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TitleA Light-weight Emotion Model for Non-Player Characters in a Video Game Yathirajan ...
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A Light-weight Emotion Model for Non-Player Characters in a
Video Game

by

Yathirajan Brammadesam Manavalan

A thesis submitted in partial fulfillment of the requirements for the degree of

Master of Science

Department of Computing Science

University of Alberta

c
Yathirajan Brammadesam Manavalan, 2015

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Abstract

Displaying believable emotional reactions in virtual characters is required in applica-

tions ranging from virtual-reality trainers to video games. Manual scripting is the

most frequently used method and enables an arbitrarily high �delity of the emotions

displayed. However, scripting is labor intense and thus greatly reduces the scope

of emotions displayed and emotionally a�ected behavior in virtual characters. As

a result, only a few virtual characters can display believable emotions and only in

pre-scripted encounters. In this thesis we implement and evaluate a light-weight

algorithm for procedurally controlling both emotionally a�ected behavior and emo-

tional appearance of a virtual character. The algorithm is based on two psychological

models of emotions: conservation of resources and appraisal. The former component

controls emotionally a�ected behavior of a virtual character whereas the latter gen-

erates explicit numeric descriptors of the character’s emotions which can be used to

drive the character’s appearance. We implement the algorithm in a simple testbed

and compare it to two baseline approaches via a user study. Human participants

judged the emotions displayed by the algorithm to be more believable than those of

the baselines.

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Figure 5.2: An individual showing hope (top left), joy (top right), fear (bottom left)
and distress (bottom right).

At every time step, the person at the head of the line purchases the video game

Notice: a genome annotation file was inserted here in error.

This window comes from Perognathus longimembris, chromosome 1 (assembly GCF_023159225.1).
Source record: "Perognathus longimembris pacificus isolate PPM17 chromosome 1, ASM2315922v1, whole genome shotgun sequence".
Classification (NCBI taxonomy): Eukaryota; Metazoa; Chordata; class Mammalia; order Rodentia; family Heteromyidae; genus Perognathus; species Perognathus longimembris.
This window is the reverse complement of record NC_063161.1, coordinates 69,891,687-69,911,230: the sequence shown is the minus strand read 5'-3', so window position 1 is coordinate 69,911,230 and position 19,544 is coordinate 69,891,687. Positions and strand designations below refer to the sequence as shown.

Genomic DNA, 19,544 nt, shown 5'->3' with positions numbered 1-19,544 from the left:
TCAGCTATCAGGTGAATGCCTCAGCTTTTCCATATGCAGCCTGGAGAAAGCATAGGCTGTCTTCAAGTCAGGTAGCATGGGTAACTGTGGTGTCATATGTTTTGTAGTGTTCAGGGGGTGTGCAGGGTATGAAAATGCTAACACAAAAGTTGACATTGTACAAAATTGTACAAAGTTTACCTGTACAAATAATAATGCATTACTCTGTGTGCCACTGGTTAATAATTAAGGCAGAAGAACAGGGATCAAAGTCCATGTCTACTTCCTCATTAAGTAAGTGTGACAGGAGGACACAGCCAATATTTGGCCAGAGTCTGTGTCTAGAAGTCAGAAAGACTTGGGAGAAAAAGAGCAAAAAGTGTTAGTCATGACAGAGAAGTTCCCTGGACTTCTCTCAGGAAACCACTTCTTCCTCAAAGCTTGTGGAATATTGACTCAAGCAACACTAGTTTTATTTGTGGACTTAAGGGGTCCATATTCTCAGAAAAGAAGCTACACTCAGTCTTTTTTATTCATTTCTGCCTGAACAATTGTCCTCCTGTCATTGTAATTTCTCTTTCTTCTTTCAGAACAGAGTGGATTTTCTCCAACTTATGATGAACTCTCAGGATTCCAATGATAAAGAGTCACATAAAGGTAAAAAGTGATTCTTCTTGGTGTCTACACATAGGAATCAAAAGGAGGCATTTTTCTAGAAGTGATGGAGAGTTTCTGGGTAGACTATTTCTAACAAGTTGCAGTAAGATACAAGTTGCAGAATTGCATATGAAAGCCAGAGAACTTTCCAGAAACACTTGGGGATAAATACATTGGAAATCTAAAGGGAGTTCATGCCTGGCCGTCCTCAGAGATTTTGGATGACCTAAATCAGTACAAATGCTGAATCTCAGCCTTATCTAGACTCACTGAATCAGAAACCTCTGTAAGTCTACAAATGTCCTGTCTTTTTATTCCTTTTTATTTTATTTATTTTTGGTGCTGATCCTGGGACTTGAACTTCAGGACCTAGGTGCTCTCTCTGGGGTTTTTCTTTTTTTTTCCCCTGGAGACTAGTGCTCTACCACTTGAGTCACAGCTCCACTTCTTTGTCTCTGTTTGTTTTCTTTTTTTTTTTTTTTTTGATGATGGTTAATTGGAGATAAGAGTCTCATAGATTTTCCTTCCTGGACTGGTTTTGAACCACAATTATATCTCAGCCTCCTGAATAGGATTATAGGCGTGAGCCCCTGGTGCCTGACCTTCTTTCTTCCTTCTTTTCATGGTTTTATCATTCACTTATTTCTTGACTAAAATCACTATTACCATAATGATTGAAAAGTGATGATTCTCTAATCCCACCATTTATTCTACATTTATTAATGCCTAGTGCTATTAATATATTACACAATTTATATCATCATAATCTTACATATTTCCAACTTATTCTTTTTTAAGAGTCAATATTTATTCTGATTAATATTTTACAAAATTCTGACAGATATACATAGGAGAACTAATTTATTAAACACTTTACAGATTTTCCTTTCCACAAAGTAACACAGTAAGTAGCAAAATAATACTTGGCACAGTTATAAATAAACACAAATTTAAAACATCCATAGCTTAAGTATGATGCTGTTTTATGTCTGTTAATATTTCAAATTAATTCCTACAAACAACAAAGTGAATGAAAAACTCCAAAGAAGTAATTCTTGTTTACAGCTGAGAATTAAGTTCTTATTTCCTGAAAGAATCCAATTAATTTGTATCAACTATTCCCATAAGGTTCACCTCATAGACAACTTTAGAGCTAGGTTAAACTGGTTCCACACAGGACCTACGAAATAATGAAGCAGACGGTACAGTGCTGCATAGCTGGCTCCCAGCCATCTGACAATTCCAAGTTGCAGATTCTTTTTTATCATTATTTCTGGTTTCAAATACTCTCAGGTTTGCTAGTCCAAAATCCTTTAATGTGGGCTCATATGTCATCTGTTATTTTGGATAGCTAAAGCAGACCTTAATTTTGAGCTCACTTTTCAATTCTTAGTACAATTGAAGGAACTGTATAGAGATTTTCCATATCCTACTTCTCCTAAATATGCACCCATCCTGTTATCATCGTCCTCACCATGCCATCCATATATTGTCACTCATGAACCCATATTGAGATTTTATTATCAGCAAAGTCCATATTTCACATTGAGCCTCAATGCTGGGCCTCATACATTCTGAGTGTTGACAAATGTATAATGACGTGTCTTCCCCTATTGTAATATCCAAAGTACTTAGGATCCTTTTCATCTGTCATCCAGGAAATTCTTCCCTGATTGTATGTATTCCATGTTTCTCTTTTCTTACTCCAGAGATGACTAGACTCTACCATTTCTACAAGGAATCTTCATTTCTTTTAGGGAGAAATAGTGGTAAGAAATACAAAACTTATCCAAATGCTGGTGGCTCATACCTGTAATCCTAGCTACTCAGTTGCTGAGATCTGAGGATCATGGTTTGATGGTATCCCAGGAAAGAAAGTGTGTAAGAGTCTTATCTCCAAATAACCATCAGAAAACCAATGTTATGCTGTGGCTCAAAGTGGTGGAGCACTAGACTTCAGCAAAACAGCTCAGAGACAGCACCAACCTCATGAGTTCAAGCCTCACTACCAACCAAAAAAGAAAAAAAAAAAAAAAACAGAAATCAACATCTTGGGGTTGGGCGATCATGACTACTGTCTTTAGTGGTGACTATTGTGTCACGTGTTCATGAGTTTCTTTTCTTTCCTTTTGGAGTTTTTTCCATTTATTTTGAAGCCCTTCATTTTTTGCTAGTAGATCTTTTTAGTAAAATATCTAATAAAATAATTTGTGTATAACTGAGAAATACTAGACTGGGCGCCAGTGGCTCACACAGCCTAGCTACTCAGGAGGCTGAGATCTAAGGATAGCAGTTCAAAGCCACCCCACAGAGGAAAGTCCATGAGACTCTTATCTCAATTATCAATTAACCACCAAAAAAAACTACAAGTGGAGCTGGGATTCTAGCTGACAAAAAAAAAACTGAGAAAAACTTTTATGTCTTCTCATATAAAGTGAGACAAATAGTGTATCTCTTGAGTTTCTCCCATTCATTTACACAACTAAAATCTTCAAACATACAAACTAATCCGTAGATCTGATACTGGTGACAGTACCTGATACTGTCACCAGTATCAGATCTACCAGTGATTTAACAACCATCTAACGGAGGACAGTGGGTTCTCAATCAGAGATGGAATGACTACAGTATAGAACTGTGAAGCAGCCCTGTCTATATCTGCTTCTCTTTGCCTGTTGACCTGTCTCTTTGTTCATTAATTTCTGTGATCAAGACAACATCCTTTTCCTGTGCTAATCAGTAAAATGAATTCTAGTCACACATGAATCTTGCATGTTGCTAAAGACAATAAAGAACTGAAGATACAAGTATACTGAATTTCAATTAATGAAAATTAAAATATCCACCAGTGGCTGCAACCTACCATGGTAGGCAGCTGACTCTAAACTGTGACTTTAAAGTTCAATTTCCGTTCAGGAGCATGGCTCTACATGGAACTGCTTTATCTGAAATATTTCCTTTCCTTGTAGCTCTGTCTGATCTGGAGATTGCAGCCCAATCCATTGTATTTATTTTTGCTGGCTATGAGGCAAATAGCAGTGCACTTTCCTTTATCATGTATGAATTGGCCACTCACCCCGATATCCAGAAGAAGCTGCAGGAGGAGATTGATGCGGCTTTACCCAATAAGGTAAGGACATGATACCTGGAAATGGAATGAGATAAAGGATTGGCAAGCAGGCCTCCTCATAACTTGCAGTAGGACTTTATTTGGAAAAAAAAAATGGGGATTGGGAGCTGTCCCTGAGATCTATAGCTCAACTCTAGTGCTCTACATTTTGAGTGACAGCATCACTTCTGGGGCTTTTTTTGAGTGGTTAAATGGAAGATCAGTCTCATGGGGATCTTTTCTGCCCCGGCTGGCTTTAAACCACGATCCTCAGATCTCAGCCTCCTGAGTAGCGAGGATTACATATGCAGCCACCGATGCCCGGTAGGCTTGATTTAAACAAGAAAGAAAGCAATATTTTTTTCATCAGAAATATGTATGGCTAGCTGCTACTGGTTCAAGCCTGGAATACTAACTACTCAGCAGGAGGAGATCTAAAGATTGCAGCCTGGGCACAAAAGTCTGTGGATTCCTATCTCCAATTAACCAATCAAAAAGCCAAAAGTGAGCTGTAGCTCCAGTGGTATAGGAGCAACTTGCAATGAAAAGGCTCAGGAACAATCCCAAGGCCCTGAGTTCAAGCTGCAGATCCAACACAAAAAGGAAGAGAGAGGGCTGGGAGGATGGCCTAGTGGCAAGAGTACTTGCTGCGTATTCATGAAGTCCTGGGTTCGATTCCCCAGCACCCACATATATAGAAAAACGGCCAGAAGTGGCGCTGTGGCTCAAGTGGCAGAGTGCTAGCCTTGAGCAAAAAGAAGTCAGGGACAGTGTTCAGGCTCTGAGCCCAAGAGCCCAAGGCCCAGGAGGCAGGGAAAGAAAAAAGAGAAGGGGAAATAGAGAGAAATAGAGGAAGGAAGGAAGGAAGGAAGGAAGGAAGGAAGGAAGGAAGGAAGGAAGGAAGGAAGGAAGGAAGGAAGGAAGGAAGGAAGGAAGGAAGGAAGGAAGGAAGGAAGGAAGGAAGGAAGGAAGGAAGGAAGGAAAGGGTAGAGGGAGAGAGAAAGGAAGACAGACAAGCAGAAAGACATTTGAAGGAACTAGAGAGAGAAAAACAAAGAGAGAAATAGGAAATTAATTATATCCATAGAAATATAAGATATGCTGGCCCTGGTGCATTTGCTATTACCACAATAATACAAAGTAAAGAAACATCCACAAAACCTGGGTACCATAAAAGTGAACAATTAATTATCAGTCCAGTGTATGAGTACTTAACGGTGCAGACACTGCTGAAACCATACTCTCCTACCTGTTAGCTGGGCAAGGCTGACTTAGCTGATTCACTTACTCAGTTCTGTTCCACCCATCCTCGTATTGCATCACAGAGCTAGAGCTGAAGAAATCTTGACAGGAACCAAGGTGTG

and leaves the line. The simulation was stopped when the line became empty.

Visually, each person in line was represented with a photograph showing their facial

expression (only the highest intensity emotion was shown; Figure 5.2), their name

and the three resources. Health was visualized with a bar underneath the image. The

reputation was shown by the color of frame around their portrait (Figure 5.3). The

rank was shown by the position of the person in line (Figure 5.1). Additionally, people

in line uttered one-line remarks shown as text above their heads (Table 5.1). There

were 18 individuals (Figure 5.4) from which a line of six was randomly populated

(without repetition).

5.1.1 Implementation Details

ACORE was originally implemented as a text-based demonstration and the algorithm

was written in Python. We then decided to show the emotions as facial expressions

on a webpage. The webpage was created using Django which could directly run

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Figure 5.3: The visual representation of resources.

Table 5.1: One-line utterances.

Condition Utterance

At the head of the line Can I get a copy of Destiny?

Stop!
Being passed Where are you going?

You shall not pass!

Having been just passed Not fair!
I will get back at you!

the Python code in the backend. For the facial expressions we initially used Face

Plus (Mixamo, 2013) (Figure 5.5). The number of characters available in Face

Plus however was very limited and to incorporate more variety we decided to

use human faces (Figure 5.4). To run the user studies we obtained the domain

http://acore.cs.ualberta.ca/ but we ran into issue when trying to implement

the Django server on the website. As a result, we rewrote the ACORE algorithm

and the user interface in client side Javascript and ran the algorithm from a webpage

in our user study.

5.1.2 Participants

For the user study we recruited 94 participants (30 males, 64 females; mean age

20). The participants came from the research pool at the Department of Psychology

at the University of Alberta. The students participated for a partial credit and

were also given the option of taking an alternate assignment (Appendix A.5) if they

choose not to participate in the experiment. None of the participants opted for the

alternate assignment.

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Figure B.9: Kory.

Figure B.10: Leona.

Figure B.11: Matt.

Figure B.12: Nicole.

Figure B.13: Nitya.

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Figure B.14: Pankaj.

Figure B.15: Rohit.

Figure B.16: Stephanie.

Figure B.17: Tom.

Figure B.18: Vince.

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